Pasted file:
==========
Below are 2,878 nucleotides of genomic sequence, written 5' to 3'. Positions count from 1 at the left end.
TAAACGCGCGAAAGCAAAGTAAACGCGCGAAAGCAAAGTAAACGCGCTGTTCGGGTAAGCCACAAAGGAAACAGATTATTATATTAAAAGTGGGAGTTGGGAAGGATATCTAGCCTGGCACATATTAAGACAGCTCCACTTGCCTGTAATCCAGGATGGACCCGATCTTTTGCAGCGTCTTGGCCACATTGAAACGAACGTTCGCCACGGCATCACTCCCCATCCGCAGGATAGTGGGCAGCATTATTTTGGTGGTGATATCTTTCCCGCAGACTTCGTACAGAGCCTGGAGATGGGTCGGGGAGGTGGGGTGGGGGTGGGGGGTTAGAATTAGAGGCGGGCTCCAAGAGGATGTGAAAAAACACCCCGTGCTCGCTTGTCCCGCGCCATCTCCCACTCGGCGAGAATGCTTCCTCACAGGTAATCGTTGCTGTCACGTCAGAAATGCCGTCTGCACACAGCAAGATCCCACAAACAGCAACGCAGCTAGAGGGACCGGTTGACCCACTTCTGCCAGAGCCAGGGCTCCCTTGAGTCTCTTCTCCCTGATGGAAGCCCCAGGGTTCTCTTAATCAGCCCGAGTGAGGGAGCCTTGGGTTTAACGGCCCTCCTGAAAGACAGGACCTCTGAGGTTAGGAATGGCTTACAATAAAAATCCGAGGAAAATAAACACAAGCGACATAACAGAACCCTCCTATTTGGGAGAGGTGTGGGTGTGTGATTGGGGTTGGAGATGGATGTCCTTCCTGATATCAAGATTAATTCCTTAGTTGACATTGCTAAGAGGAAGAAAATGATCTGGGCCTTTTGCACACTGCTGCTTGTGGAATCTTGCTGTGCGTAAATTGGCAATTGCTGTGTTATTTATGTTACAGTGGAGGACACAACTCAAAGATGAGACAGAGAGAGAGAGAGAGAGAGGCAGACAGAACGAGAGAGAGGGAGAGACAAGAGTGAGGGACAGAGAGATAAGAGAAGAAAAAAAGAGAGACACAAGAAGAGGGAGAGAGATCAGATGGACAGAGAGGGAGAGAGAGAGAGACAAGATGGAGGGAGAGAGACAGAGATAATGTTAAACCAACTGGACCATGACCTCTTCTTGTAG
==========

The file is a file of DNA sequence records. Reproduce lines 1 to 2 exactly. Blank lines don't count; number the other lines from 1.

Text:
Below are 2,878 nucleotides of genomic sequence, written 5' to 3'. Positions count from 1 at the left end.
TAAACGCGCGAAAGCAAAGTAAACGCGCGAAAGCAAAGTAAACGCGCTGTTCGGGTAAGCCACAAAGGAAACAGATTATTATATTAAAAGTGGGAGTTGGGAAGGATATCTAGCCTGGCACATATTAAGACAGCTCCACTTGCCTGTAATCCAGGATGGACCCGATCTTTTGCAGCGTCTTGGCCACATTGAAACGAACGTTCGCCACGGCATCACTCCCCATCCGCAGGATAGTGGGCAGCATTATTTTGGTGGTGATATCTTTCCCGCAGACTTCGTACAGAGCCTGGAGATGGGTCGGGGAGGTGGGGTGGGGGTGGGGGGTTAGAATTAGAGGCGGGCTCCAAGAGGATGTGAAAAAACACCCCGTGCTCGCTTGTCCCGCGCCATCTCCCACTCGGCGAGAATGCTTCCTCACAGGTAATCGTTGCTGTCACGTCAGAAATGCCGTCTGCACACAGCAAGATCCCACAAACAGCAACGCAGCTAGAGGGACCGGTTGACCCACTTCTGCCAGAGCCAGGGCTCCCTTGAGTCTCTTCTCCCTGATGGAAGCCCCAGGGTTCTCTTAATCAGCCCGAGTGAGGGAGCCTTGGGTTTAACGGCCCTCCTGAAAGACAGGACCTCTGAGGTTAGGAATGGCTTACAATAAAAATCCGAGGAAAATAAACACAAGCGACATAACAGAACCCTCCTATTTGGGAGAGGTGTGGGTGTGTGATTGGGGTTGGAGATGGATGTCCTTCCTGATATCAAGATTAATTCCTTAGTTGACATTGCTAAGAGGAAGAAAATGATCTGGGCCTTTTGCACACTGCTGCTTGTGGAATCTTGCTGTGCGTAAATTGGCAATTGCTGTGTTATTTATGTTACAGTGGAGGACACAACTCAAAGATGAGACAGAGAGAGAGAGAGAGAGAGGCAGACAGAACGAGAGAGAGGGAGAGACAAGAGTGAGGGACAGAGAGATAAGAGAAGAAAAAAAGAGAGACACAAGAAGAGGGAGAGAGATCAGATGGACAGAGAGGGAGAGAGAGAGAGACAAGATGGAGGGAGAGAGACAGAGATAATGTTAAACCAACTGGACCATGACCTCTTCTTGTAG